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  • LeksrisompongP.P.WhitsonM.E.TruongV.D.DrakeM.A.2012Sensory attributes and consumer acceptance of sweet potato cultivars with varying flesh colorsJ. Sens. Stud.275969

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  • MasuzakiS.ShigyoM.YamauchiN.2006Complete assignment of structural genes involved in flavonoid biosynthesis influencing bulb color to individual chromosomes of shallot (Allium cepa L.)Genes Genet. Syst.81255263

    • Search Google Scholar
    • Export Citation
  • MunaizE.D.HaveyM.J.2020Genetic analyses of epicuticular waxes associated with the glossy foliage of ‘White Persian’ onionJ. Amer. Soc. Hort. Sci.1456772

    • Search Google Scholar
    • Export Citation
  • van OoijenJ.W.2006JoinMap 4 software for the calculation of genetic linkage maps in experimental populations. Kyazma Wageningen the Netherlands

  • von KohnC.KiełkowskaA.HaveyM.J.2013Sequencing and annotation of the chloroplast DNAs of normal (N) male-fertile and male-sterile (S) cytoplasms of onion and single nucleotide polymorphisms distinguishing these cytoplasmsGenome56737742

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Contributor Notes

I thank Christy Stewart and Franco Parisi for technical assistance.Names are necessary to report factually on available data; however, the U.S. Department of Agriculture (USDA) neither guarantees nor warrants the standard of the product, and the use of the name by USDA implies no approval of the product to the exclusion of others that may also be suitable.M.J.H. is the corresponding author. E-mail: michael.havey@usda.gov.
  • View in gallery

    Chartreuse (left) vs. yellow (right four) bulb colors in onion inbred MSU5718.

  • DamonS.HaveyM.J.2014Quantitative trait loci controlling amounts and types of epicuticular waxes in onionJ. Amer. Soc. Hort. Sci.139597602

    • Search Google Scholar
    • Export Citation
  • DamonS.GrovesR.HaveyM.J.2014Variation for epicuticular waxes on onion foliage and impacts on numbers of onion thripsJ. Amer. Soc. Hort. Sci.139495501

    • Search Google Scholar
    • Export Citation
  • DuangjitJ.BohanecB.ChanA.P.TownC.T.HaveyM.J.2013Transcriptome sequencing to produce SNP-based genetic maps of onionTheor. Appl. Genet.12620932101

    • Search Google Scholar
    • Export Citation
  • DuangjitJ.WelshK.WiseM.BohanecB.HaveyM.J.2014Genetic analyses of anthocyanin concentrations and intensity of red-bulb color among segregating haploid progenies of onionMol. Breed.347585

    • Search Google Scholar
    • Export Citation
  • El-ShafieM.DavisG.1967Inheritance of bulb color in Allium cepaHilgardia9607622

  • GreenF.N.BaurR.ThomsonM.McCarthyL.1997An example of chartreuse skin colour in onion (Allium cepa L.) cultivar GreenellaGenet. Resources Crop Evol.44491493

    • Search Google Scholar
    • Export Citation
  • GoldmanI.L.SchroeckG.HaveyM.J.2001History of public onion breeding programs and pedigree of public onion germplasm releases in the United StatesPlant Breed. Rev.2067103

    • Search Google Scholar
    • Export Citation
  • HaveyM.J.von KohnC.2017Efficacy of molecular markers jnurf13 and AcPms1 for prediction of genotypes at the nuclear Ms locus in North American open-pollinated populations of onionHortScience5210521053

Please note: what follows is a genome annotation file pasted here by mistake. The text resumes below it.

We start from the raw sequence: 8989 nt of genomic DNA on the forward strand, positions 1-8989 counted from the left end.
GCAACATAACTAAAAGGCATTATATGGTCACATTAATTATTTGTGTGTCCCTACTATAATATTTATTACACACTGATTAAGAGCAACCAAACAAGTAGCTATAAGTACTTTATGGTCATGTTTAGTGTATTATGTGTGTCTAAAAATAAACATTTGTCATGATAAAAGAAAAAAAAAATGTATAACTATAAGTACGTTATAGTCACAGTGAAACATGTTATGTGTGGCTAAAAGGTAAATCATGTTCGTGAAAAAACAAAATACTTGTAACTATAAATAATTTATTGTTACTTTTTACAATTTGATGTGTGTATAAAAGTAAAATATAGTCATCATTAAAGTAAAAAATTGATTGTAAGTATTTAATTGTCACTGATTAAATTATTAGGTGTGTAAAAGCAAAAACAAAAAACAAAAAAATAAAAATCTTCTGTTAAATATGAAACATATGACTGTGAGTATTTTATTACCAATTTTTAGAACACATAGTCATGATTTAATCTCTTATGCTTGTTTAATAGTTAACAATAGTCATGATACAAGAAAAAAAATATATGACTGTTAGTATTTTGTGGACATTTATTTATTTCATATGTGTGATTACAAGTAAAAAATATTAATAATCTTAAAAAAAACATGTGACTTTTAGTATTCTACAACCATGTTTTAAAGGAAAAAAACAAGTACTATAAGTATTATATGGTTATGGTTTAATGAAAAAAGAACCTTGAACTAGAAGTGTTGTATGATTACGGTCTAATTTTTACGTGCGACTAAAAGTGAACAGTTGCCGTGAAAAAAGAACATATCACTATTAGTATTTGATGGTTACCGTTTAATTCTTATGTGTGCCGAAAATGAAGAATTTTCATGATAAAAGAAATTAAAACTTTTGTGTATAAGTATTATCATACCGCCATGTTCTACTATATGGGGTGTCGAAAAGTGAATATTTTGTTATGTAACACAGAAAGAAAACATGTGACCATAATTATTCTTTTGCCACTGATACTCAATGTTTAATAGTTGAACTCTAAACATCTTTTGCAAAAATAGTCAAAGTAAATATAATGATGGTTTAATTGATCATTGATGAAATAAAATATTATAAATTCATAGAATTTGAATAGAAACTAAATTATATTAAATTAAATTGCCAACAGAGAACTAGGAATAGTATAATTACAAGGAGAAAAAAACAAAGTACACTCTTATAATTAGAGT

• Search Google Scholar
    • Export Citation
  • HaveyM.J.GhavamiF.2018Informativeness of single nucleotide polymorphisms and relationships among onion populations from important world production regionsJ. Amer. Soc. Hort. Sci.1433444

    • Search Google Scholar
    • Export Citation
  • JonesH.A.ClarkeA.1943Inheritance of male sterility in the onion and the production of hybrid seedProc. Amer. Soc. Hort. Sci.43189194

  • JonesH.A.MannL.K.1963Onions and their allies. Interscience New YorkNY

  • KharA.JakšeJ.HaveyM.J.2008Segregations for onion-bulb colors reveal that red is controlled by at least three lociJ. Amer. Soc. Hort. Sci.1334247

    • Search Google Scholar
    • Export Citation
  • KimS.KimC.-W.ParkM.ChoiD.2015Identification of candidate genes associated with fertility restoration of cytoplasmic male sterility in onion (Allium cepa L.) using a combination of bulked segregant analysis and RNA-seqTheor. Appl. Genet.12822892299

    • Search Google Scholar
    • Export Citation
  • KimS.BinzelM.L.ParkS.YooK.S.PikeL.M.2004Inactivation of DFR (Dihydroflavonol 4-reductase) gene transcription results in blockage of anthocyanin production in yellow onions (Allium cepa)Mol. Breed.14253263

    • Search Google Scholar
    • Export Citation
  • KingJ.J.BradeenJ.M.BarkO.McCallumJ.A.HaveyM.J.1998A low-density genetic map of onion reveals a role for tandem duplication in the evolution of an extremely large diploid genomeTheor. Appl. Genet.965262

    • Search Google Scholar
    • Export Citation
  • LeksrisompongP.P.WhitsonM.E.TruongV.D.DrakeM.A.2012Sensory attributes and consumer acceptance of sweet potato cultivars with varying flesh colorsJ. Sens. Stud.275969

    • Search Google Scholar
    • Export Citation
  • MasuzakiS.ShigyoM.YamauchiN.2006Complete assignment of structural genes involved in flavonoid biosynthesis influencing bulb color to individual chromosomes of shallot (Allium cepa L.)Genes Genet. Syst.81255263

    • Search Google Scholar
    • Export Citation
  • MunaizE.D.HaveyM.J.2020Genetic analyses of epicuticular waxes associated with the glossy foliage of ‘White Persian’ onionJ. Amer. Soc. Hort. Sci.1456772

    • Search Google Scholar
    • Export Citation
  • van OoijenJ.W.2006JoinMap 4 software for the calculation of genetic linkage maps in experimental populations. Kyazma Wageningen the Netherlands

  • von KohnC.KiełkowskaA.HaveyM.J.2013Sequencing and annotation of the chloroplast DNAs of normal (N) male-fertile and male-sterile (S) cytoplasms of onion and single nucleotide polymorphisms distinguishing these cytoplasmsGenome56737742

    • Search Google Scholar
    • Export Citation